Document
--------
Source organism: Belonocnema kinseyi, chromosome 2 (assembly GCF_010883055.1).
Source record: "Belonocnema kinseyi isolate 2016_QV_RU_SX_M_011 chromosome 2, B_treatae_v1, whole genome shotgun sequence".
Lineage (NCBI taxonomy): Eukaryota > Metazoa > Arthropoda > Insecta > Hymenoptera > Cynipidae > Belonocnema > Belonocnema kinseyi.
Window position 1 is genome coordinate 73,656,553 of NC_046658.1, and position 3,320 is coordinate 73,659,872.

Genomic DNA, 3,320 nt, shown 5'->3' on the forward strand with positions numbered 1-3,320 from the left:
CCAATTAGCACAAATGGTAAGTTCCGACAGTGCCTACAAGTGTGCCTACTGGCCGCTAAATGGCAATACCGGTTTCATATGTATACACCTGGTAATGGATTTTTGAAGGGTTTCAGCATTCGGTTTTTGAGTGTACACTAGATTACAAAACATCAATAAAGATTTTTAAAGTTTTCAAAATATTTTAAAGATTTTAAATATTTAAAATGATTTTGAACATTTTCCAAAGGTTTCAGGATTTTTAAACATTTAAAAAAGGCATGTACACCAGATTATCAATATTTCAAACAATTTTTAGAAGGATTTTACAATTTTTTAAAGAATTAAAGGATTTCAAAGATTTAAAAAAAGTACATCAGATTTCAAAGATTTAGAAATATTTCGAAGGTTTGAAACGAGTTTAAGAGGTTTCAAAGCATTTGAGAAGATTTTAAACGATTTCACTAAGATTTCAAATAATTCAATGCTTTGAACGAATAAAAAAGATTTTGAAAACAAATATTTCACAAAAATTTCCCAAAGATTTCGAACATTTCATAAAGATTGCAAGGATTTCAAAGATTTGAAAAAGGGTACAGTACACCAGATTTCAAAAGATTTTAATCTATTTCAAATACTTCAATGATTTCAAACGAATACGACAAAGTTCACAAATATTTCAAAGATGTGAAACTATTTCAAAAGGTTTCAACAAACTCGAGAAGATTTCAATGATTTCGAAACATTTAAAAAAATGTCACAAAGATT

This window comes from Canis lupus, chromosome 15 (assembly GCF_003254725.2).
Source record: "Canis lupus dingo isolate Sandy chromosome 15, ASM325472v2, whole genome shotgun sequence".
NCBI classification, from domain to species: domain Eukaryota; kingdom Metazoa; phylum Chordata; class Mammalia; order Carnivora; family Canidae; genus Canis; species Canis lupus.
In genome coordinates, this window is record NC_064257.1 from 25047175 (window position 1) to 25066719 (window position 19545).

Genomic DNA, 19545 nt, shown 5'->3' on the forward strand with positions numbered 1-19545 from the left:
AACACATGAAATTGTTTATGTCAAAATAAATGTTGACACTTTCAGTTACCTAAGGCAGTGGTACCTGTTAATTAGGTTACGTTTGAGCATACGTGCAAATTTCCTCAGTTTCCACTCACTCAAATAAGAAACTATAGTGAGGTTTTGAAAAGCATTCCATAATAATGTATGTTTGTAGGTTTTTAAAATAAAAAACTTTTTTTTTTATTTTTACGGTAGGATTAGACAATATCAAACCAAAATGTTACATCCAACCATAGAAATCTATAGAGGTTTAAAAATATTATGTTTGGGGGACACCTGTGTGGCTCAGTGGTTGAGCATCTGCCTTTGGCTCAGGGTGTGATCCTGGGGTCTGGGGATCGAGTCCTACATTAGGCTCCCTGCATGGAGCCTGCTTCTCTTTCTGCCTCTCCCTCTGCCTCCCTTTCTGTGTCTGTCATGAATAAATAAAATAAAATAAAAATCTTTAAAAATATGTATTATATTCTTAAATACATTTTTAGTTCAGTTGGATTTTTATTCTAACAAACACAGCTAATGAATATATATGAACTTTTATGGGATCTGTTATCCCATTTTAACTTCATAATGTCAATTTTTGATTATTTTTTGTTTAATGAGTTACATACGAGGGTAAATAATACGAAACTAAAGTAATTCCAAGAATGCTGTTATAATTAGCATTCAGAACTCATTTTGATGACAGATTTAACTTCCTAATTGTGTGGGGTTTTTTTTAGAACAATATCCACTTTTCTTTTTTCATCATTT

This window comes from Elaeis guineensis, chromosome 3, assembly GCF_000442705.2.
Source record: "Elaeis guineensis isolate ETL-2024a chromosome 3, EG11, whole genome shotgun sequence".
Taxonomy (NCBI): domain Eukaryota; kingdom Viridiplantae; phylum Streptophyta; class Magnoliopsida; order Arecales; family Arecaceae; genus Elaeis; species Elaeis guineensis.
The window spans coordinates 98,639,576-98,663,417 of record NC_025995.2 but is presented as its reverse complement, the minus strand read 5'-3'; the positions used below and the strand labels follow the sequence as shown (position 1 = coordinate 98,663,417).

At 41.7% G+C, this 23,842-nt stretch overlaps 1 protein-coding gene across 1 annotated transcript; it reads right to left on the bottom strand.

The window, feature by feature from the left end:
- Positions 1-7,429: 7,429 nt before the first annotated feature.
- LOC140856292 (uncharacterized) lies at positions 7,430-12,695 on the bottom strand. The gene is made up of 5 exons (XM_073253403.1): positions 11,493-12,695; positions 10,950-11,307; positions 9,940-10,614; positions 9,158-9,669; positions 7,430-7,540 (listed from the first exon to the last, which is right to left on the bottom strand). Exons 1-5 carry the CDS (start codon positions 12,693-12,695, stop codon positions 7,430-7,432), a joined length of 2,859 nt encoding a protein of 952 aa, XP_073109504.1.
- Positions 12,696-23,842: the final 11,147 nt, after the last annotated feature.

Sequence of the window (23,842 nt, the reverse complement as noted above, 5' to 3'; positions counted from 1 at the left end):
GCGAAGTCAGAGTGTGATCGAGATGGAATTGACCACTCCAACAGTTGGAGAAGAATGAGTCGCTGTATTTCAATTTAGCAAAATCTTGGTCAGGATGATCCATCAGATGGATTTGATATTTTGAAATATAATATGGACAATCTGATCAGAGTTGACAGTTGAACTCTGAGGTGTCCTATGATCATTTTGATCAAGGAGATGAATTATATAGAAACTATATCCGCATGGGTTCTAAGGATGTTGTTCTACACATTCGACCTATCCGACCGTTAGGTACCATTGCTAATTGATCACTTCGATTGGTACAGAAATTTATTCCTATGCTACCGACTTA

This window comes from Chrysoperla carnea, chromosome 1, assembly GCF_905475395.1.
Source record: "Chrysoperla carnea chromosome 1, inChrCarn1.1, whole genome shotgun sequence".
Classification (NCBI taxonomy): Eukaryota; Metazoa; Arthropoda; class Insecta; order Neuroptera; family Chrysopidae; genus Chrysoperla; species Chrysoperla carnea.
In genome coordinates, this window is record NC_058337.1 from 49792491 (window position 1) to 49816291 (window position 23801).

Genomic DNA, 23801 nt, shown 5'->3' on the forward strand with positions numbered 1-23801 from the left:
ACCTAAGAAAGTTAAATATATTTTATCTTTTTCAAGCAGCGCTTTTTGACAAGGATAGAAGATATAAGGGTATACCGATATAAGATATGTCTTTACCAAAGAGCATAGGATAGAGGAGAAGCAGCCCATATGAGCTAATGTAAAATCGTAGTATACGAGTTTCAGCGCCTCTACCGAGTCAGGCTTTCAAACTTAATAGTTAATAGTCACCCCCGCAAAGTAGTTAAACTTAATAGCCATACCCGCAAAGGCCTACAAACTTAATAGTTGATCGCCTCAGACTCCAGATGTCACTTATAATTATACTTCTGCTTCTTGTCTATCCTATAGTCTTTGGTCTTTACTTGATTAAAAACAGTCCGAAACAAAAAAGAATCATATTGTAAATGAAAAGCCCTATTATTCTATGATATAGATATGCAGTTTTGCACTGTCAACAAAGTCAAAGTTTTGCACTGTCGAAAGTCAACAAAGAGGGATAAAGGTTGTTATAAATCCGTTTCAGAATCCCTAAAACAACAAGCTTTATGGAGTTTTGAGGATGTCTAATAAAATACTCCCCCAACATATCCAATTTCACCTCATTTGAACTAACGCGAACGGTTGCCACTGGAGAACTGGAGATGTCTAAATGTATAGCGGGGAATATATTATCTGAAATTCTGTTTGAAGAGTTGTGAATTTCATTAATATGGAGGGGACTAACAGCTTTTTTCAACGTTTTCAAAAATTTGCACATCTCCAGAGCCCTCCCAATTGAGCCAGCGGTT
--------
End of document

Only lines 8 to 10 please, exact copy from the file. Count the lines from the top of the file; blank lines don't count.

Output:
Source record: "Canis lupus dingo isolate Sandy chromosome 15, ASM325472v2, whole genome shotgun sequence".
NCBI classification, from domain to species: domain Eukaryota; kingdom Metazoa; phylum Chordata; class Mammalia; order Carnivora; family Canidae; genus Canis; species Canis lupus.
In genome coordinates, this window is record NC_064257.1 from 25047175 (window position 1) to 25066719 (window position 19545).